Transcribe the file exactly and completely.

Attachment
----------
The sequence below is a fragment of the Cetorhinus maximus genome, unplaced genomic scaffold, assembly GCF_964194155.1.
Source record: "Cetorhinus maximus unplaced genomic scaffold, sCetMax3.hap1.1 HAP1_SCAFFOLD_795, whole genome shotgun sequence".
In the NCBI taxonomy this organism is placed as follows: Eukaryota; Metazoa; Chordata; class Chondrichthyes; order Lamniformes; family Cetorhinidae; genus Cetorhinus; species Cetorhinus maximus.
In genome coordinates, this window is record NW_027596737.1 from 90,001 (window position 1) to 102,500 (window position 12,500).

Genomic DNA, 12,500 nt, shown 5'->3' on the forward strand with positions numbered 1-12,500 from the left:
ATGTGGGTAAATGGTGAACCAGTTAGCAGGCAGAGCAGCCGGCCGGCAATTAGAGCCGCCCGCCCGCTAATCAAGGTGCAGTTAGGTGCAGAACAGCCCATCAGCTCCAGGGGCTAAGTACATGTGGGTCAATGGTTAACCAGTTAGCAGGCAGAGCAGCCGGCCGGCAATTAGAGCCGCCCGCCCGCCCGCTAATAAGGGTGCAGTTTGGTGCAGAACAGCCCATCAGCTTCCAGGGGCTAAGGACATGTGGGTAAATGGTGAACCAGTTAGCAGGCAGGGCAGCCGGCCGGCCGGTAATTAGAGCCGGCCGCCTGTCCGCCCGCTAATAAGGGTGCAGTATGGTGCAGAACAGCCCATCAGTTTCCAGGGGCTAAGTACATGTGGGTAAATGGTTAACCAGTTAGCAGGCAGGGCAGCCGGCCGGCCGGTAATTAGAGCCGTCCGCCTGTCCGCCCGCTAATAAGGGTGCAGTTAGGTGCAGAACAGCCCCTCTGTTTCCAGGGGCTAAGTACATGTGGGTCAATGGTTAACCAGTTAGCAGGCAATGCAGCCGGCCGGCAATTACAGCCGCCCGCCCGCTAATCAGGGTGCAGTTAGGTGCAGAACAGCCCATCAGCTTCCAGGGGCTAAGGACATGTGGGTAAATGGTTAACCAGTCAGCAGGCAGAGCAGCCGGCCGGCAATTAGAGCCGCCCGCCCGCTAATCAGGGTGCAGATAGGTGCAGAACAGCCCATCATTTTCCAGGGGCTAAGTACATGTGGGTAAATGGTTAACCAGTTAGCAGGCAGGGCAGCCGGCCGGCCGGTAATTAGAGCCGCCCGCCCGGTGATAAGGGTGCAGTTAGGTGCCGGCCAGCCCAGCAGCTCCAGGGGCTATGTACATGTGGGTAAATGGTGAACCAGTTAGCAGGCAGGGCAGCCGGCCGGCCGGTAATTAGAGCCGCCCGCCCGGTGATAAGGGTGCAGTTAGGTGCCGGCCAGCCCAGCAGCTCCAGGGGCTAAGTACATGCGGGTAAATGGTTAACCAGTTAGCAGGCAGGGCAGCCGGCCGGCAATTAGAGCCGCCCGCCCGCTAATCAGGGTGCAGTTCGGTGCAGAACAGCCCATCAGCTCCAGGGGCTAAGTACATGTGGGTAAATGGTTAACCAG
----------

The sequence below is a fragment of the Cetorhinus maximus genome, unplaced genomic scaffold, assembly GCF_964194155.1.
Source record: "Cetorhinus maximus unplaced genomic scaffold, sCetMax3.hap1.1 HAP1_SCAFFOLD_795, whole genome shotgun sequence".
In the NCBI taxonomy this organism is placed as follows: Eukaryota; Metazoa; Chordata; class Chondrichthyes; order Lamniformes; family Cetorhinidae; genus Cetorhinus; species Cetorhinus maximus.
In genome coordinates, this window is record NW_027596737.1 from 90,001 (window position 1) to 102,500 (window position 12,500).

Genomic DNA, 12,500 nt, shown 5'->3' on the forward strand with positions numbered 1-12,500 from the left:
ATGTGGGTAAATGGTGAACCAGTTAGCAGGCAGAGCAGCCGGCCGGCAATTAGAGCCGCCCGCCCGCTAATCAAGGTGCAGTTAGGTGCAGAACAGCCCATCAGCTCCAGGGGCTAAGTACATGTGGGTCAATGGTTAACCAGTTAGCAGGCAGAGCAGCCGGCCGGCAATTAGAGCCGCCCGCCCGCCCGCTAATAAGGGTGCAGTTTGGTGCAGAACAGCCCATCAGCTTCCAGGGGCTAAGGACATGTGGGTAAATGGTGAACCAGTTAGCAGGCAGGGCAGCCGGCCGGCCGGTAATTAGAGCCGGCCGCCTGTCCGCCCGCTAATAAGGGTGCAGTATGGTGCAGAACAGCCCATCAGTTTCCAGGGGCTAAGTACATGTGGGTAAATGGTTAACCAGTTAGCAGGCAGGGCAGCCGGCCGGCCGGTAATTAGAGCCGTCCGCCTGTCCGCCCGCTAATAAGGGTGCAGTTAGGTGCAGAACAGCCCCTCTGTTTCCAGGGGCTAAGTACATGTGGGTCAATGGTTAACCAGTTAGCAGGCAATGCAGCCGGCCGGCAATTACAGCCGCCCGCCCGCTAATCAGGGTGCAGTTAGGTGCAGAACAGCCCATCAGCTTCCAGGGGCTAAGGACATGTGGGTAAATGGTTAACCAGTCAGCAGGCAGAGCAGCCGGCCGGCAATTAGAGCCGCCCGCCCGCTAATCAGGGTGCAGATAGGTGCAGAACAGCCCATCATTTTCCAGGGGCTAAGTACATGTGGGTAAATGGTTAACCAGTTAGCAGGCAGGGCAGCCGGCCGGCCGGTAATTAGAGCCGCCCGCCCGGTGATAAGGGTGCAGTTAGGTGCCGGCCAGCCCAGCAGCTCCAGGGGCTATGTACATGTGGGTAAATGGTGAACCAGTTAGCAGGCAGGGCAGCCGGCCGGCCGGTAATTAGAGCCGCCCGCCCGGTGATAAGGGTGCAGTTAGGTGCCGGCCAGCCCAGCAGCTCCAGGGGCTAAGTACATGCGGGTAAATGGTTAACCAGTTAGCAGGCAGGGCAGCCGGCCGGCAATTAGAGCCGCCCGCCCGCTAATCAGGGTGCAGTTCGGTGCAGAACAGCCCATCAGCTCCAGGGGCTAAGTACATGTGGGTAAATGGTTAACCAG